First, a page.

Air is important.
Clean, fresh air is vitally important.
Of course, we need oxygen to breathe but the quality of air makes a difference in how burdened our bodies will be by toxins in our environment. Burning candles, even organic candles, emit hazardous chemicals. Cleaning supplies and air fresheners do the same. Smoking, chemicals used in the workplace, emissions from vehicles, etc., the fight to breathe clean air is real.
There are things you can do that will help. Switch to natural products for cleaning and deodorizing, avoid smoke, wear protective gear in the workplace when you're able. Open windows to allow fresh air in. Use an air purifier. Set out air-purifying plants, like the Boston Fern or a Peace Lilly.
How to Breathe
Be sure you're breathing deeply throughout the day. Diaphragmatic breathing increases oxygenation in the body. Men have 30% more muscle mass than women so they have an even higher metabolic demand for oxygen. Here's what diaphragmatic breathing looks like:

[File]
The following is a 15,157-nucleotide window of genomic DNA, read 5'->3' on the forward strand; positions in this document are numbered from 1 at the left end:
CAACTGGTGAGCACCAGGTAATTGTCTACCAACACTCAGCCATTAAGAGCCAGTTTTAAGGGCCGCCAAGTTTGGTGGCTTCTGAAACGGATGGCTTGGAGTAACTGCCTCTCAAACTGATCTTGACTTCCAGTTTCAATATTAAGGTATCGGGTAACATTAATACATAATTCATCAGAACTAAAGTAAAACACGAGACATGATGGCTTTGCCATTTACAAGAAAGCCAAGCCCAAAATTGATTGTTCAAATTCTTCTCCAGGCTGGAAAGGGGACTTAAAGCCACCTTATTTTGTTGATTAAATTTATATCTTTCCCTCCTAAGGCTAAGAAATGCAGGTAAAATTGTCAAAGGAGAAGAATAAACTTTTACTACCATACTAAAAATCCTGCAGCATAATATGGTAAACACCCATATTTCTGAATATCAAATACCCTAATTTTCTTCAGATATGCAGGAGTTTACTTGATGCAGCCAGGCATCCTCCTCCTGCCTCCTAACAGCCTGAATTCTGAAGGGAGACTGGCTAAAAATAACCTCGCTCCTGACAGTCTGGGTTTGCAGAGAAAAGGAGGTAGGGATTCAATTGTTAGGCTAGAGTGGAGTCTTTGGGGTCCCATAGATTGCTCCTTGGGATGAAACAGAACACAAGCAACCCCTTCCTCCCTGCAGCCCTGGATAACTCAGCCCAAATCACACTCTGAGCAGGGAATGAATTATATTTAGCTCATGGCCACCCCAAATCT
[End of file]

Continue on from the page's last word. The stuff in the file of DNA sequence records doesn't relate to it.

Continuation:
To maintain proper breathing and lung function, you must be hydrated. Drinking the proper amount of water ensures the mucous membranes are moist.
The inside of the lungs as well as other areas of the respiratory system is made of epithelial tissue. This is a connective tissue that can be maintained through proper diet and hydration. Bone broth is one of the best ways to keep connective tissue healthy.
Besides supplying oxygen to our organs, our lungs also detoxify our bodies. If you wake up often between 3 am-5 am (subtract an hour for daylight savings time), that is when the lungs are most active. If you cough a lot during those hours, that is a sign the lungs are detoxifying the body.
Ameling, L. (n.d.). Women's Health. Retrieved May 9, 2020, from https://trinityschool.instructure.com/courses/578/pages/week-1-lecture-womens-health
Ameling, J., DC, BCND. (n.d.). Respiratory System. Retrieved September 07, 2020, from https://trinityschool.instructure.com/courses/453/pages/week-2-lecture-2